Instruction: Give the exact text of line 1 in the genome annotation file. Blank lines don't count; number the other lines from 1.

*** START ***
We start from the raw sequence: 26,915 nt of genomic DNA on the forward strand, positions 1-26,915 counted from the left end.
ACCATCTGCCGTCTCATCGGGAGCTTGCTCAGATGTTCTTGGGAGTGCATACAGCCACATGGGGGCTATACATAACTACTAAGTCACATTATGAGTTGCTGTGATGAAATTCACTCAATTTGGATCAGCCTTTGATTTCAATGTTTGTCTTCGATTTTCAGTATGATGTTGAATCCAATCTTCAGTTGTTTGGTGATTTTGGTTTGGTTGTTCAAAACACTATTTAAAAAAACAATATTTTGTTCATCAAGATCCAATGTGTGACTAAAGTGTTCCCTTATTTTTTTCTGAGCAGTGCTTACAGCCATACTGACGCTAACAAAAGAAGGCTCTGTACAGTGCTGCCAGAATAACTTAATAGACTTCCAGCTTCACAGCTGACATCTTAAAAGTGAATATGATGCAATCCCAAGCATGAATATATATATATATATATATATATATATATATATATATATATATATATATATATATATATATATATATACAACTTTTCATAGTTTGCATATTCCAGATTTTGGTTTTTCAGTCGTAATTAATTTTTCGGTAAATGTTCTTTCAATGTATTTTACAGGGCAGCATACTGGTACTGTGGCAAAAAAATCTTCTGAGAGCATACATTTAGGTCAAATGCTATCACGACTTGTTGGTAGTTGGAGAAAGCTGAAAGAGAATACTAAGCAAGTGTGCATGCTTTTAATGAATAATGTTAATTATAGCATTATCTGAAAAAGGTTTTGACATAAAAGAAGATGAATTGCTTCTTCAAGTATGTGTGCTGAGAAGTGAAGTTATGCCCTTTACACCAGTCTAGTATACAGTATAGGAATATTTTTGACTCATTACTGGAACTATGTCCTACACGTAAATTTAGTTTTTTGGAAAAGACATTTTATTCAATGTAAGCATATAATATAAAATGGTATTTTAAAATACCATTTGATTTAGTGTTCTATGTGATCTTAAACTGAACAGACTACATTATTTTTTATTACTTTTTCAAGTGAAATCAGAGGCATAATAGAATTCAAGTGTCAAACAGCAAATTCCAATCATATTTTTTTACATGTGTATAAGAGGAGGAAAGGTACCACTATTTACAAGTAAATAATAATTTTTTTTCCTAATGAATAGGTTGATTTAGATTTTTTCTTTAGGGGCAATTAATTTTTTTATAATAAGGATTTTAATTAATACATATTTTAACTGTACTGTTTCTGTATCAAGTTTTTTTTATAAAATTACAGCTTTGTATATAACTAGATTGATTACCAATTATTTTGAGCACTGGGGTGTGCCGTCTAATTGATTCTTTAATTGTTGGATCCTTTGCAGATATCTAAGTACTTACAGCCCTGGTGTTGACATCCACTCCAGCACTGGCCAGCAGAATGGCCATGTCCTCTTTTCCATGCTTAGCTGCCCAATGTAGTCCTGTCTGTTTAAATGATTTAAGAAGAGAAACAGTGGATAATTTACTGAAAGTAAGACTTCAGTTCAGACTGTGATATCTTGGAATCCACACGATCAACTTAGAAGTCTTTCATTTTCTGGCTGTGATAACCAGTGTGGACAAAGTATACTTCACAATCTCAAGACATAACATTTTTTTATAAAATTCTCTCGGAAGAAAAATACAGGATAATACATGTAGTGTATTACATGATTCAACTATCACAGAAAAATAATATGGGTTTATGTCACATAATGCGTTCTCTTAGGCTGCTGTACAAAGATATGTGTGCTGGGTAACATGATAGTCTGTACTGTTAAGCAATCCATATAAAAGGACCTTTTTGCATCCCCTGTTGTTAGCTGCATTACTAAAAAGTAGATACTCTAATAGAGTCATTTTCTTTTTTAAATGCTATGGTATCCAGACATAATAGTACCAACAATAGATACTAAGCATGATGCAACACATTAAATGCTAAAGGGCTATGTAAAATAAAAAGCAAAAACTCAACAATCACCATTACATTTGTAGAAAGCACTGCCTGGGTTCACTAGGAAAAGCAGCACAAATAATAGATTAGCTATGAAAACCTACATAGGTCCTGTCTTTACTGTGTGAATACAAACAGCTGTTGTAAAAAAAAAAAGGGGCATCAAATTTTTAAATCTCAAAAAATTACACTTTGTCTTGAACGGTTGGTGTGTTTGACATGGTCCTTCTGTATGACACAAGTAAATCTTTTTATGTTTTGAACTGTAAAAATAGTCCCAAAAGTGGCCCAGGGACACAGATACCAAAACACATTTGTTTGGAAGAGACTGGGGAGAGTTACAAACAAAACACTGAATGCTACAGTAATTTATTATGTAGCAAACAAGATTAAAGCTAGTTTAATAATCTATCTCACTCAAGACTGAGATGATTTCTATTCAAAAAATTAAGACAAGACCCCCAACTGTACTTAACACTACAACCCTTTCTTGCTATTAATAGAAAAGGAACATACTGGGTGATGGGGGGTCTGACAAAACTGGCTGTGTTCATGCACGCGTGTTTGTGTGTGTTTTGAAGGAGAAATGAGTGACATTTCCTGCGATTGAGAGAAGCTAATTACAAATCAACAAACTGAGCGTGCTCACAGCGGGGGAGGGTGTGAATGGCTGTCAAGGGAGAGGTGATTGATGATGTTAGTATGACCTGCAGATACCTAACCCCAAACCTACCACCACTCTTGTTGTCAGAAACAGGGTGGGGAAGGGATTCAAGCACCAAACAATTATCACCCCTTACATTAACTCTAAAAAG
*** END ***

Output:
We start from the raw sequence: 26,915 nt of genomic DNA on the forward strand, positions 1-26,915 counted from the left end.